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If I am not mistaken the residual check valve is built into the master cylinder you are using. Just plumb the master straight to the proportional valve, just as was done on the Maverick.
 

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I can't really tell from your photos but may want to double check the routing. Looks like you are coming out of the master to the residal valve then looping back from the exit of the residual valve into the top of the por[ortioning valve but I cannot see everything, it looks like a pretty tight loop back if so. Are you sure you have the residal valve in correctly? If it was in backwards, that could explain things. Could be a bad master...
I think you are right about the residual valve, it doesn't appear to be going to the rear brakes.
 

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Discussion Starter #15
front pads are raybestos and i just machined the rotors, problem is with the rear brakes the fronts work great and are seated properly. it can be hard to make out but the lines are plumed correctly. i talked to Chocko Dan and he gave me some great advise to work with so out in the shop i go tomorrow.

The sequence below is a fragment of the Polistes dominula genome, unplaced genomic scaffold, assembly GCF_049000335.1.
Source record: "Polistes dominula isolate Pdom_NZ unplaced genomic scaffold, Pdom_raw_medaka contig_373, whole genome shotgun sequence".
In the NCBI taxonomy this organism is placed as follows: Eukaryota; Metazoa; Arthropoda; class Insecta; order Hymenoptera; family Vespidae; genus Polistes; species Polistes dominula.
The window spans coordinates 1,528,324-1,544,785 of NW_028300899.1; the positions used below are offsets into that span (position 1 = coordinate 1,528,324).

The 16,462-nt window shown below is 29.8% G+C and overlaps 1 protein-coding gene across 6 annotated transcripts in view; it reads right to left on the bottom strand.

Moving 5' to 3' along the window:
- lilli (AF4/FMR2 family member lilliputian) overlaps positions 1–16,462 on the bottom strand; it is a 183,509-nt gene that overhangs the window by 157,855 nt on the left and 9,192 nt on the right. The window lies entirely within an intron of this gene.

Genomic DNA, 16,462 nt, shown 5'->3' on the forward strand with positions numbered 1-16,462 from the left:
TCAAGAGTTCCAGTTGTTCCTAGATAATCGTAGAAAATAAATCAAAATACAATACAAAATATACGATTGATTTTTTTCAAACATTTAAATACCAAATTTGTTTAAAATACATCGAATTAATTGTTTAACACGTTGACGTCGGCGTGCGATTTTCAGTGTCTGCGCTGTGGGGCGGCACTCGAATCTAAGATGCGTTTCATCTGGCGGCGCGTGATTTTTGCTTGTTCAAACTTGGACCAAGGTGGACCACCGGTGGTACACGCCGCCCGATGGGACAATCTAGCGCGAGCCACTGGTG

Thanks fellers for the replies its what makes this a great site.
Jeff
 

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A couple comments...

1. Re-adjust the rear brakes. Crank that "star wheel" until you can't turn the rear wheel and tire by hand, then back it off until you get desired drag. Sometimes the shoes don't "set" correctly at the anchor or wheel cylinders.

2. If your Raybestos front pads are "ceramic", send them back and get some semi-metallics.

3. Check your pedal pushrod for length. One that is too short, as well as one that is too LONG, will affect brake performance. A pushrod that is too long won't allow the M/C piston to return to its "resting" position, uncovering the equalization ports.

4. If brake performance STILL sucks, see if your parts stores "loan-a-tool" program has a brake pressure test kit so you can check pressure at various points in the system. Start with the farthest-away point.